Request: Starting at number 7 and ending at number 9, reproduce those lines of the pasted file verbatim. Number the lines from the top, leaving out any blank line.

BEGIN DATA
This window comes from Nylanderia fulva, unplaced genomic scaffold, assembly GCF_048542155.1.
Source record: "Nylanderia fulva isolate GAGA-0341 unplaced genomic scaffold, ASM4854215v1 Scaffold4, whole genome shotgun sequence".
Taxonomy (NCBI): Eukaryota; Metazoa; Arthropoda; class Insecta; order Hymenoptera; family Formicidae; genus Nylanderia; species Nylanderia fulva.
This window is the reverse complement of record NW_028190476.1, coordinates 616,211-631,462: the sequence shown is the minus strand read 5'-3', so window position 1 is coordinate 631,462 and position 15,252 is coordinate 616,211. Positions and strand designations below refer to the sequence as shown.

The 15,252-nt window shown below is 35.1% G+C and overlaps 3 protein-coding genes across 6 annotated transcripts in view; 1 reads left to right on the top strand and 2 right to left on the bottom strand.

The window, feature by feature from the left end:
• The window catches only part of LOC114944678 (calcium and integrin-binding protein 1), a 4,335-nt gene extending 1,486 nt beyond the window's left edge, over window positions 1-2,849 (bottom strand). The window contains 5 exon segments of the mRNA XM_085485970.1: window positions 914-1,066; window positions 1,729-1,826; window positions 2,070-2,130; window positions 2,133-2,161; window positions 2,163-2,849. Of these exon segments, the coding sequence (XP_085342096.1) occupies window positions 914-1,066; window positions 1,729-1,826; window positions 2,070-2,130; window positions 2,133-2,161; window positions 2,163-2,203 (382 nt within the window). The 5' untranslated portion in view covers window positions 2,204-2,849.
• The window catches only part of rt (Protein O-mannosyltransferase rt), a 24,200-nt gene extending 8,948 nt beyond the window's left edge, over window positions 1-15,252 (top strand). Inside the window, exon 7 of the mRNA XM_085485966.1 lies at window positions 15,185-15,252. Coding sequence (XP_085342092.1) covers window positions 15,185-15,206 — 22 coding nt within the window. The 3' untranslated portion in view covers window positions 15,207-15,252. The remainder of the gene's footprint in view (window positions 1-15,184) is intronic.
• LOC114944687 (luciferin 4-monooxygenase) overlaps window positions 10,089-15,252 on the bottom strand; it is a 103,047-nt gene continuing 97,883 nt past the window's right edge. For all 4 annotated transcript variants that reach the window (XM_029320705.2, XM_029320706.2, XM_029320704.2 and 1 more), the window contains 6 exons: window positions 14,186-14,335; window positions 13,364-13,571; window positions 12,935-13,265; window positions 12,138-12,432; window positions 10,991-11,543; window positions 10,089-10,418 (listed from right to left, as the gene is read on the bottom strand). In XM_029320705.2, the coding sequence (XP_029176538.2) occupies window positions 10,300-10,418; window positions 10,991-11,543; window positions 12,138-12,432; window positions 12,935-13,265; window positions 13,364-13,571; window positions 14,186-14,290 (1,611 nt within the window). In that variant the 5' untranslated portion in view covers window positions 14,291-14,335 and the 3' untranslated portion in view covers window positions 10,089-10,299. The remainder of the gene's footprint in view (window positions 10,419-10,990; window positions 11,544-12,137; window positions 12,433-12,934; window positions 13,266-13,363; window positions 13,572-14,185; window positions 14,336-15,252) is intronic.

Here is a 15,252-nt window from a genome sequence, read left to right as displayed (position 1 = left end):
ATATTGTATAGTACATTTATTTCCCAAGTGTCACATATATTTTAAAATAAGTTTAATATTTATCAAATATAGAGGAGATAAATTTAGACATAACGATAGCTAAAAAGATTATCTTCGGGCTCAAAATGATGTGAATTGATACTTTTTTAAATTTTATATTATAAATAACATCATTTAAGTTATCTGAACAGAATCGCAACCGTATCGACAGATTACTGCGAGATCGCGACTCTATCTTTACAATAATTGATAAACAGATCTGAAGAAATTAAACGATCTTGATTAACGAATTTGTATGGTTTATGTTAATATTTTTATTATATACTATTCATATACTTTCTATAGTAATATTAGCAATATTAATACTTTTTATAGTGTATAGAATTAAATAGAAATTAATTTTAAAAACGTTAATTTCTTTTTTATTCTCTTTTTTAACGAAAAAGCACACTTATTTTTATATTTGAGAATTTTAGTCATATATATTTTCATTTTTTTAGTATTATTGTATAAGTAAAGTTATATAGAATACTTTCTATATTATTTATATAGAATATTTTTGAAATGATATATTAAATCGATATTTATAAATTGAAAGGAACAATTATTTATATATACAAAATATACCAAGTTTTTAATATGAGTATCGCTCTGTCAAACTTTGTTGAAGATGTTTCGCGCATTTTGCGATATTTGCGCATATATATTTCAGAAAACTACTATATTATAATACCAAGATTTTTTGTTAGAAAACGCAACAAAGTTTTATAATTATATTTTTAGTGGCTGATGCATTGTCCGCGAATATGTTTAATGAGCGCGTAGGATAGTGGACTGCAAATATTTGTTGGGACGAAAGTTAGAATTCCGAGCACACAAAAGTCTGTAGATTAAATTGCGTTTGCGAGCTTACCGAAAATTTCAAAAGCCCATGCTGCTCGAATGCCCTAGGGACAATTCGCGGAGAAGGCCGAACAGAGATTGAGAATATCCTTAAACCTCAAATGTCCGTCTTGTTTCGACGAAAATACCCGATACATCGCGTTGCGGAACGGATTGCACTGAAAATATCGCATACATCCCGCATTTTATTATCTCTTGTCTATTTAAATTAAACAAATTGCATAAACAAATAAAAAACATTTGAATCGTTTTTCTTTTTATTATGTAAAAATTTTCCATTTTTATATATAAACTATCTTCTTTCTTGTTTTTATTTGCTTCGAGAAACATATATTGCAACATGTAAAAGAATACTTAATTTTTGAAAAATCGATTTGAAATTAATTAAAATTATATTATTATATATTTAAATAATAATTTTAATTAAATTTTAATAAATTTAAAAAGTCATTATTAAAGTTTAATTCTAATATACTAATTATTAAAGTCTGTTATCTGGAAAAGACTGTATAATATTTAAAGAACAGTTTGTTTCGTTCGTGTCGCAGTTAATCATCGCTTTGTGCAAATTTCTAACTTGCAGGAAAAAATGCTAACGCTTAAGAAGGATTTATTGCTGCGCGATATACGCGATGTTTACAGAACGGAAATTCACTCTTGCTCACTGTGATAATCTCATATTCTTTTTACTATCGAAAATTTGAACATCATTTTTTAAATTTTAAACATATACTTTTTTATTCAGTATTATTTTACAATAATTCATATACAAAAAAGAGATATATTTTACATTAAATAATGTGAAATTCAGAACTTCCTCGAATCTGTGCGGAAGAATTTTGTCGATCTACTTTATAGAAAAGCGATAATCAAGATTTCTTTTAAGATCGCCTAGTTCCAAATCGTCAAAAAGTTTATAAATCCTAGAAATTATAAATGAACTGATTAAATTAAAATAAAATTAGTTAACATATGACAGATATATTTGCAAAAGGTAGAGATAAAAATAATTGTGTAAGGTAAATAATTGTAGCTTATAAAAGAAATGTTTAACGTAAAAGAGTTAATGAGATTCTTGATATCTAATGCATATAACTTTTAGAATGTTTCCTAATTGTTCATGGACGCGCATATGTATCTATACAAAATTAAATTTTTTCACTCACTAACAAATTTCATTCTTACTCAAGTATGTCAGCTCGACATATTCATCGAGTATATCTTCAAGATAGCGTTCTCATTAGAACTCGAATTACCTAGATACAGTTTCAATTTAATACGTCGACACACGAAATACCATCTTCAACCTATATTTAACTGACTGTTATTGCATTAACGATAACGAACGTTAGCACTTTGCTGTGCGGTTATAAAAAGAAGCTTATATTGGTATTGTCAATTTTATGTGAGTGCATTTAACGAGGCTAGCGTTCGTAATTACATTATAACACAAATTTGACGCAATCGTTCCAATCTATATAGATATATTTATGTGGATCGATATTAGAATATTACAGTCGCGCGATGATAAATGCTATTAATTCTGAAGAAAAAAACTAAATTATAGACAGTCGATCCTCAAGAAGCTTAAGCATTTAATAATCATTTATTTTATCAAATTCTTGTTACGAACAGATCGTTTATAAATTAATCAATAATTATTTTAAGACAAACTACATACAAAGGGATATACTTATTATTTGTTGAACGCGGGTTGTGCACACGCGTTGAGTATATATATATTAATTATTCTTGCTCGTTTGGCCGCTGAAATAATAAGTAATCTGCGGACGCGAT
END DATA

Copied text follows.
• The window catches only part of LOC114944678 (calcium and integrin-binding protein 1), a 4,335-nt gene extending 1,486 nt beyond the window's left edge, over window positions 1-2,849 (bottom strand). The window contains 5 exon segments of the mRNA XM_085485970.1: window positions 914-1,066; window positions 1,729-1,826; window positions 2,070-2,130; window positions 2,133-2,161; window positions 2,163-2,849. Of these exon segments, the coding sequence (XP_085342096.1) occupies window positions 914-1,066; window positions 1,729-1,826; window positions 2,070-2,130; window positions 2,133-2,161; window positions 2,163-2,203 (382 nt within the window). The 5' untranslated portion in view covers window positions 2,204-2,849.
• The window catches only part of rt (Protein O-mannosyltransferase rt), a 24,200-nt gene extending 8,948 nt beyond the window's left edge, over window positions 1-15,252 (top strand). Inside the window, exon 7 of the mRNA XM_085485966.1 lies at window positions 15,185-15,252. Coding sequence (XP_085342092.1) covers window positions 15,185-15,206 — 22 coding nt within the window. The 3' untranslated portion in view covers window positions 15,207-15,252. The remainder of the gene's footprint in view (window positions 1-15,184) is intronic.
• LOC114944687 (luciferin 4-monooxygenase) overlaps window positions 10,089-15,252 on the bottom strand; it is a 103,047-nt gene continuing 97,883 nt past the window's right edge. For all 4 annotated transcript variants that reach the window (XM_029320705.2, XM_029320706.2, XM_029320704.2 and 1 more), the window contains 6 exons: window positions 14,186-14,335; window positions 13,364-13,571; window positions 12,935-13,265; window positions 12,138-12,432; window positions 10,991-11,543; window positions 10,089-10,418 (listed from right to left, as the gene is read on the bottom strand). In XM_029320705.2, the coding sequence (XP_029176538.2) occupies window positions 10,300-10,418; window positions 10,991-11,543; window positions 12,138-12,432; window positions 12,935-13,265; window positions 13,364-13,571; window positions 14,186-14,290 (1,611 nt within the window). In that variant the 5' untranslated portion in view covers window positions 14,291-14,335 and the 3' untranslated portion in view covers window positions 10,089-10,299. The remainder of the gene's footprint in view (window positions 10,419-10,990; window positions 11,544-12,137; window positions 12,433-12,934; window positions 13,266-13,363; window positions 13,572-14,185; window positions 14,336-15,252) is intronic.